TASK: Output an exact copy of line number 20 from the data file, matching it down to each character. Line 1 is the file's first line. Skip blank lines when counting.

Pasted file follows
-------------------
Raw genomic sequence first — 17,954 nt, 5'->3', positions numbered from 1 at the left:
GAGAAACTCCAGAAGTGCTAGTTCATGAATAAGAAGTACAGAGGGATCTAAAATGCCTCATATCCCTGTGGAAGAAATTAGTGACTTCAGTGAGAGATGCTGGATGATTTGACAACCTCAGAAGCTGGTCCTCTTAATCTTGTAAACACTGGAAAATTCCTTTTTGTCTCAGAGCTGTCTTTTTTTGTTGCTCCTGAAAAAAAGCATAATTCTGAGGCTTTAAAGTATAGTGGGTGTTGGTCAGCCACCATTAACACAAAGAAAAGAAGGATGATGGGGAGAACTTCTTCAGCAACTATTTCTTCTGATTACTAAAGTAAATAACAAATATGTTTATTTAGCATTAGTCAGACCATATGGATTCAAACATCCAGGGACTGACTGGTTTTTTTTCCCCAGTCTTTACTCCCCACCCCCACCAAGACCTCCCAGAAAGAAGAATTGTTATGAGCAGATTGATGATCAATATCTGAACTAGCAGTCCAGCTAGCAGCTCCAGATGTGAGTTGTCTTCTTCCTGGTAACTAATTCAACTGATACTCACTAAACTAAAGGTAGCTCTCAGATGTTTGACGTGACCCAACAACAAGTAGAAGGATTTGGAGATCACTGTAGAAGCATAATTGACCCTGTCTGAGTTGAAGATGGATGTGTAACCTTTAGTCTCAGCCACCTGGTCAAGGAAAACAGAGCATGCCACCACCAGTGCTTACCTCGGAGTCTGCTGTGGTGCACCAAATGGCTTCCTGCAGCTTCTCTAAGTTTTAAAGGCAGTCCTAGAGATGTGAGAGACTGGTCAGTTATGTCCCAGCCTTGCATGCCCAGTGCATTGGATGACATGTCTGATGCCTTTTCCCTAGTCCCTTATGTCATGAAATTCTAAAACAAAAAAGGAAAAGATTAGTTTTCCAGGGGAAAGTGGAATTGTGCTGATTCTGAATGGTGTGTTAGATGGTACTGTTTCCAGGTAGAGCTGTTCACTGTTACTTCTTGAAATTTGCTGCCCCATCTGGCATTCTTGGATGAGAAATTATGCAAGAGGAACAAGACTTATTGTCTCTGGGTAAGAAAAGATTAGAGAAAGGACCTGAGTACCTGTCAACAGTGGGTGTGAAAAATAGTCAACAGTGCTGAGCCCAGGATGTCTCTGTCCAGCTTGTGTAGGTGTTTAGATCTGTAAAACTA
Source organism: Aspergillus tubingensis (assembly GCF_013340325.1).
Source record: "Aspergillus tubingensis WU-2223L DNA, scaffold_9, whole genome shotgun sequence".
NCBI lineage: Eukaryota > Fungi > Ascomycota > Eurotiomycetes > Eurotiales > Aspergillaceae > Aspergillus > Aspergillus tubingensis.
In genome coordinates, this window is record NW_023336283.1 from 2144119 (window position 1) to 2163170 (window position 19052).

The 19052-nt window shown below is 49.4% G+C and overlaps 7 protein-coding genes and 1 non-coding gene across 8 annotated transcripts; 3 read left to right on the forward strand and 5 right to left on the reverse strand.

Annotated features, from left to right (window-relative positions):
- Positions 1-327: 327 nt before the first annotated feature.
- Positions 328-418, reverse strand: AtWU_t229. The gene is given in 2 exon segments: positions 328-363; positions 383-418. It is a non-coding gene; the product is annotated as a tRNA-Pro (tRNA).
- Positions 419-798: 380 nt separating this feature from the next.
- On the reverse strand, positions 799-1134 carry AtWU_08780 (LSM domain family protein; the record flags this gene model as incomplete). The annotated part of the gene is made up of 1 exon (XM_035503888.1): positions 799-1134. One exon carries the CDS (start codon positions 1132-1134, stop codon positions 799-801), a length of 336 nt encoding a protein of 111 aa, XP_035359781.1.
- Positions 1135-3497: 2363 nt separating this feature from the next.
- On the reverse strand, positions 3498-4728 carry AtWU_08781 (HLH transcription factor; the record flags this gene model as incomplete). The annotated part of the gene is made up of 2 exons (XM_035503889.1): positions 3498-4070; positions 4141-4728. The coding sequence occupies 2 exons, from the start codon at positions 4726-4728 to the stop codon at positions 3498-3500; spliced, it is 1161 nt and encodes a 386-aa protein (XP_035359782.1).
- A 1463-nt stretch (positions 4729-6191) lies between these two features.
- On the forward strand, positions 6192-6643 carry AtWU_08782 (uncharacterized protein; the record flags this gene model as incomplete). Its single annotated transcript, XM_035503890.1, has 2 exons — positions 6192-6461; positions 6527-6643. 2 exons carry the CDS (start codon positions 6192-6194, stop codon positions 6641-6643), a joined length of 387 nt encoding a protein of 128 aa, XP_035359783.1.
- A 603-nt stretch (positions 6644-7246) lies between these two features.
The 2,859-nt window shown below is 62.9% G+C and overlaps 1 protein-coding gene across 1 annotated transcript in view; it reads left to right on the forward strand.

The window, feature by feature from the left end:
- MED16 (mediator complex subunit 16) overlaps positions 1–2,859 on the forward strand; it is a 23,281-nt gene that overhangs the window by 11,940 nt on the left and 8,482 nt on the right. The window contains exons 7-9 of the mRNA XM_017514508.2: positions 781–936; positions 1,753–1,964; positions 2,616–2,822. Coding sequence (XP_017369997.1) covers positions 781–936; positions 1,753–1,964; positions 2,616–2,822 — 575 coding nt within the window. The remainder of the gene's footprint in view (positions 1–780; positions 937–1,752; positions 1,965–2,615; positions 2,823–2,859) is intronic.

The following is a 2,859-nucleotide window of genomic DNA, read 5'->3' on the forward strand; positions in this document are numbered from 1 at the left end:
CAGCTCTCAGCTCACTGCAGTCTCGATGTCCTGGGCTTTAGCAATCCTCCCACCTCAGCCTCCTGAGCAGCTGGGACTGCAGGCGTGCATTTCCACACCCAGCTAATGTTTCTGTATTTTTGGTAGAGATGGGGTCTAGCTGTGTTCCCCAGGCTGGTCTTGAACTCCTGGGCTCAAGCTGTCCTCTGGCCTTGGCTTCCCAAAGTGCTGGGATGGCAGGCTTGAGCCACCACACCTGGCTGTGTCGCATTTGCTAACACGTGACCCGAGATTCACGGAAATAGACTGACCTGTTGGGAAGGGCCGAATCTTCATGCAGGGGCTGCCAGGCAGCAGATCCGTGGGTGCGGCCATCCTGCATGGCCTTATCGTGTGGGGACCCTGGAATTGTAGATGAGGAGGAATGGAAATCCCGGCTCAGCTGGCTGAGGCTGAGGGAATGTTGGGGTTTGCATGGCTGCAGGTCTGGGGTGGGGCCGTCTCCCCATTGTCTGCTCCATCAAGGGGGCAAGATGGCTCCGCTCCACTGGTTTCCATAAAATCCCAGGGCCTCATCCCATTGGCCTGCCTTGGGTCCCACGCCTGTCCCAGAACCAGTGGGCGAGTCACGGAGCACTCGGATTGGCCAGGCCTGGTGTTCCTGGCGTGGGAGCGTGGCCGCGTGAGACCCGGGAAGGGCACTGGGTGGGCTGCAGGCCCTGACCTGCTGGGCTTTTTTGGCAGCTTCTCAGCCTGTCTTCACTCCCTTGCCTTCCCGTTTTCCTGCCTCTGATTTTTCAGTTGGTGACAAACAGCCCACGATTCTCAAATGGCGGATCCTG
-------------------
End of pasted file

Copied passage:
- MED16 (mediator complex subunit 16) overlaps positions 1–2,859 on the forward strand; it is a 23,281-nt gene that overhangs the window by 11,940 nt on the left and 8,482 nt on the right. The window contains exons 7-9 of the mRNA XM_017514508.2: positions 781–936; positions 1,753–1,964; positions 2,616–2,822. Coding sequence (XP_017369997.1) covers positions 781–936; positions 1,753–1,964; positions 2,616–2,822 — 575 coding nt within the window. The remainder of the gene's footprint in view (positions 1–780; positions 937–1,752; positions 1,965–2,615; positions 2,823–2,859) is intronic.